|National origin||United Kingdom|
|Manufacturer||British & Colonial Aeroplane Company|
|First flight||17 December 1910|
Challenger was chief engineer of the British & Colonial Aeroplane Company and he designed the glider for Sir George White the company founder. White had the glider built to present to the Bristol and West of England Aero Club after he had been elected president of the club in October 1910.
Challenger had previously designed the Bristol Boxkite, strongly influenced by Henri Farman's aircraft, and the Glider followed the same layout. It had a foreplane well ahead of the wings, mounted on wire-braced wooden booms, which also carried the undercarriage of a pair of long skids carrying small wheels.  Four booms, tapering together in elevation, carried a single tailplane rather than the pair used by the Boxkite. The foreplane and tailplane moved together to control pitch. A small pair of rudders was mounted between the booms near the tail. Lateral control was by ailerons fitted on the upper wing.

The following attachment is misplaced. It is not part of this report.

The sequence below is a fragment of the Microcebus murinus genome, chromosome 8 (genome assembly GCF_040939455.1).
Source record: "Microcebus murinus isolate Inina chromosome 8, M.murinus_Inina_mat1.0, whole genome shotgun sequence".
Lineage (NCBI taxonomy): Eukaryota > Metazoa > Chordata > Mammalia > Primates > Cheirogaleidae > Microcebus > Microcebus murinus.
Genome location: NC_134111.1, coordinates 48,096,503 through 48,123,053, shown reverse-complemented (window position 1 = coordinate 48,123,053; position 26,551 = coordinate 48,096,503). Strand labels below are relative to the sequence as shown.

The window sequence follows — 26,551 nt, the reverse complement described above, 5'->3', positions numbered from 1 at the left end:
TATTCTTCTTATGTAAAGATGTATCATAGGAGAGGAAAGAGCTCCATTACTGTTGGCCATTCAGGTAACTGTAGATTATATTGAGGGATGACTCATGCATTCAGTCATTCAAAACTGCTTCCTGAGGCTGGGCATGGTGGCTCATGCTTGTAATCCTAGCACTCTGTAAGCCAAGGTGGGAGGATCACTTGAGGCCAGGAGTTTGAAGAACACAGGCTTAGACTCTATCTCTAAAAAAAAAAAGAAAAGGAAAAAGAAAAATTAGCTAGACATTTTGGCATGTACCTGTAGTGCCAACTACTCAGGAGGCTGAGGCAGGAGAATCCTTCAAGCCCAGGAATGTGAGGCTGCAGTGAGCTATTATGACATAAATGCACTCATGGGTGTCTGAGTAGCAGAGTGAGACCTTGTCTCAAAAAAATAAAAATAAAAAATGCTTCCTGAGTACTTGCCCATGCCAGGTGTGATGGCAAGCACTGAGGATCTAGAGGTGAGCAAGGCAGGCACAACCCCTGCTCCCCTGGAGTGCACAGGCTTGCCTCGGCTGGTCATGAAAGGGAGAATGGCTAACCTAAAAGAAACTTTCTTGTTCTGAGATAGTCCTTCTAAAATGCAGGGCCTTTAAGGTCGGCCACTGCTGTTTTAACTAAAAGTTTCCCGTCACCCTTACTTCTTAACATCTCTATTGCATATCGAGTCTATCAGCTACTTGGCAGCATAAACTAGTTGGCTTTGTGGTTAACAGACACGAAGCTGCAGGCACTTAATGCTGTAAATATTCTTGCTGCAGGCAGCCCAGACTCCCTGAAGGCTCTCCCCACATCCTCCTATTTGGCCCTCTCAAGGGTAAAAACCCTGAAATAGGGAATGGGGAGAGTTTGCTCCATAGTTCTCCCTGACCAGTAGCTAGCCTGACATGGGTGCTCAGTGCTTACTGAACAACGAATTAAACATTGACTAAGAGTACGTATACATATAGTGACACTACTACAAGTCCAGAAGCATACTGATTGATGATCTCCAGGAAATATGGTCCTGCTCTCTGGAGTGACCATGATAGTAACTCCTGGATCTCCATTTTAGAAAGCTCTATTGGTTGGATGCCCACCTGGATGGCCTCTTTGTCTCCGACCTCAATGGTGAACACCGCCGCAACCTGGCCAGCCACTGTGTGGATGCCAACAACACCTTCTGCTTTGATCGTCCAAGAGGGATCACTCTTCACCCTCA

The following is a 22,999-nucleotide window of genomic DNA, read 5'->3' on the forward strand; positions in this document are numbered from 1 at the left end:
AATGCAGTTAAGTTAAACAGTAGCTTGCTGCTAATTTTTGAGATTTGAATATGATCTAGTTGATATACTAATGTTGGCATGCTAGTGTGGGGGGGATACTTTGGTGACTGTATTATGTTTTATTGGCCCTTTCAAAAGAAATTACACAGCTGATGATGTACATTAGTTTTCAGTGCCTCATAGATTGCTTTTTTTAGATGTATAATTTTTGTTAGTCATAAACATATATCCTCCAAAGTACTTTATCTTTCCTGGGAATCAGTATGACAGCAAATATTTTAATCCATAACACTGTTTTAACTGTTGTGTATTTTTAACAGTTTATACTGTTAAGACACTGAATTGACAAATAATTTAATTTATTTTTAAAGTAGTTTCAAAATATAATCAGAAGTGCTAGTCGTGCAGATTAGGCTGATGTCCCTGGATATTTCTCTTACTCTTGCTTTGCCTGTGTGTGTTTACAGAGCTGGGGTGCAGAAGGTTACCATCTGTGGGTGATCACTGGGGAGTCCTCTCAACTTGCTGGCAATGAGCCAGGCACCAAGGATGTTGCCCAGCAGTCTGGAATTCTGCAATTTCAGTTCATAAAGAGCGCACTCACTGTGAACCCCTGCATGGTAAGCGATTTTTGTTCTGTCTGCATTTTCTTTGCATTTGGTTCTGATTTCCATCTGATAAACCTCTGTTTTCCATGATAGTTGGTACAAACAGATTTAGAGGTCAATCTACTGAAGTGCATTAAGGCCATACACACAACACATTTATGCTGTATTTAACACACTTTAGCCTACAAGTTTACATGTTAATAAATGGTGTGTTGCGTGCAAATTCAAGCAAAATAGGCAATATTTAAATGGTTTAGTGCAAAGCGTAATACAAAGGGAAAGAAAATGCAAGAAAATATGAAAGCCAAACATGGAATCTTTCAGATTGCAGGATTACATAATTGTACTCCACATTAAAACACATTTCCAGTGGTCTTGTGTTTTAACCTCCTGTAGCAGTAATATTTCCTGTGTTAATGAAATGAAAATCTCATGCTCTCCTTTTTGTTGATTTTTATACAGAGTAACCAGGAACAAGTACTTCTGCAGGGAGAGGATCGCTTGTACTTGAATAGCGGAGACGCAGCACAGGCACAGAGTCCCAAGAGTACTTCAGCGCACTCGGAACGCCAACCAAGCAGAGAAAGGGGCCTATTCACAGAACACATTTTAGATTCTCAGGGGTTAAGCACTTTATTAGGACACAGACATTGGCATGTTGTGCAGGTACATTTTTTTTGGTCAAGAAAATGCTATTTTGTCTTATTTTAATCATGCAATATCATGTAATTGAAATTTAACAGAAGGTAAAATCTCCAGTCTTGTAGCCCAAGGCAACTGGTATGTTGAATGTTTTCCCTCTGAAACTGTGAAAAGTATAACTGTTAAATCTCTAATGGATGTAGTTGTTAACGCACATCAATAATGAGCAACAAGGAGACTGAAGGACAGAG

The Glider first flew from the landing ground at Keynsham on 17 December 1910, piloted by Challenger. It was hand-towed into the air and retrieved uphill using a two-wheel dolly. It was damaged in February 1911 and repaired but a more serious accident on 4 September 1911 cost £30 to repair. The Glider survived until 1912 but the final fate is not known. The Glider had been designed to have a 30 hp (22 kW) engine fitted but this was never installed.
Data from Bristol Aircraft since 1910
- Crew: two
- Length: 33 ft 10 in (10.32 m)
- Wingspan: 32 ft 4 in (9.86 m)
- Height: 6 ft 8 in (2.03 m)
- Related lists
|Wikimedia Commons has media related to Bristol aircraft.|
- Barnes 1988, p. 54
- Goodall and Tagg pp.55-6